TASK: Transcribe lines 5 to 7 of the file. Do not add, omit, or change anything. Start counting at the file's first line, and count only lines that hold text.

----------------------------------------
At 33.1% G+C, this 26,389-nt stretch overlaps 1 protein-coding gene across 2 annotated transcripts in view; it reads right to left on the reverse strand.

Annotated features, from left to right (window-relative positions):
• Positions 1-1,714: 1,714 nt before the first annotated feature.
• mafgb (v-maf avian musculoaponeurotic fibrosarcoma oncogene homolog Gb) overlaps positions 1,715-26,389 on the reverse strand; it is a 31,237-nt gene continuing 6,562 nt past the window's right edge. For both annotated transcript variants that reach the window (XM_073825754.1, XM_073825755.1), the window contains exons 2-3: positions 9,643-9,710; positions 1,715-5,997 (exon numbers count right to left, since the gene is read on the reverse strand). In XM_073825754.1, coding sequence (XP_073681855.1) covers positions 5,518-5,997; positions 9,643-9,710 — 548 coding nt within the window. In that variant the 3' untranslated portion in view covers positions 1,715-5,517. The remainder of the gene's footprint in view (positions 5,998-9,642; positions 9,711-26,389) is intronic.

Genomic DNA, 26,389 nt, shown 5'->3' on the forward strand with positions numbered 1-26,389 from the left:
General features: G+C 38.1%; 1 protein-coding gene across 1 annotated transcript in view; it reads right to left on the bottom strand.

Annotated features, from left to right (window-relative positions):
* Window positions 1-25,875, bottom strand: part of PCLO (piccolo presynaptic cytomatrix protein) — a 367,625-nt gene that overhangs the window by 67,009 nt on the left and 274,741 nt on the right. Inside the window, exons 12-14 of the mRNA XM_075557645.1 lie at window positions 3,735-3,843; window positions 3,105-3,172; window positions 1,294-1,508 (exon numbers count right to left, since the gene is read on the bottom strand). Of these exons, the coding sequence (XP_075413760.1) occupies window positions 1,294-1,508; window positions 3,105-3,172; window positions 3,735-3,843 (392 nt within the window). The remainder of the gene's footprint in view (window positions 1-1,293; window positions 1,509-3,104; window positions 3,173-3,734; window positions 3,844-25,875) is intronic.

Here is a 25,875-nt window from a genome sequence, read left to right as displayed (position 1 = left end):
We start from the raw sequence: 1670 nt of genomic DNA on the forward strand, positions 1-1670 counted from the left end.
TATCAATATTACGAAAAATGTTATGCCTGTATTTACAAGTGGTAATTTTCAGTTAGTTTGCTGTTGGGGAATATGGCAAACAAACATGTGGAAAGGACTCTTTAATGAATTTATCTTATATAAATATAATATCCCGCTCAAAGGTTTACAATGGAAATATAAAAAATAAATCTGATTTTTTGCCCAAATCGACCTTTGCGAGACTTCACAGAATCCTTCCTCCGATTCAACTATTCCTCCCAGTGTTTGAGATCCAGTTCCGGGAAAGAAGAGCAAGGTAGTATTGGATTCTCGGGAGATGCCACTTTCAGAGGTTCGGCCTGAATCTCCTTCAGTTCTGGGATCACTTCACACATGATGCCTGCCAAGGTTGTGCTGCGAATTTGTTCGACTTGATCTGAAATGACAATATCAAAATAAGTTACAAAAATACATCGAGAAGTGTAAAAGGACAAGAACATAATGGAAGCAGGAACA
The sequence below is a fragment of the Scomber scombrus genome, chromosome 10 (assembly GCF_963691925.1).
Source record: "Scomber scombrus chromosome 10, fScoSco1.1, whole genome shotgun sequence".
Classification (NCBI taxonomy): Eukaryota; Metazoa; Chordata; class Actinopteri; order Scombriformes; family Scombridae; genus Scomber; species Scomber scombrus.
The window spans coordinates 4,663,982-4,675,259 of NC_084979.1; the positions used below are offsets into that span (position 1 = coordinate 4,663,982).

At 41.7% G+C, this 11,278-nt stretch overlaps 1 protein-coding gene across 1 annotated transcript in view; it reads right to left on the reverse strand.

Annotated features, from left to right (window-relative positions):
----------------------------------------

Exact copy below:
Genomic DNA, 26,389 nt, shown 5'->3' on the forward strand with positions numbered 1-26,389 from the left:
General features: G+C 38.1%; 1 protein-coding gene across 1 annotated transcript in view; it reads right to left on the bottom strand.

Annotated features, from left to right (window-relative positions):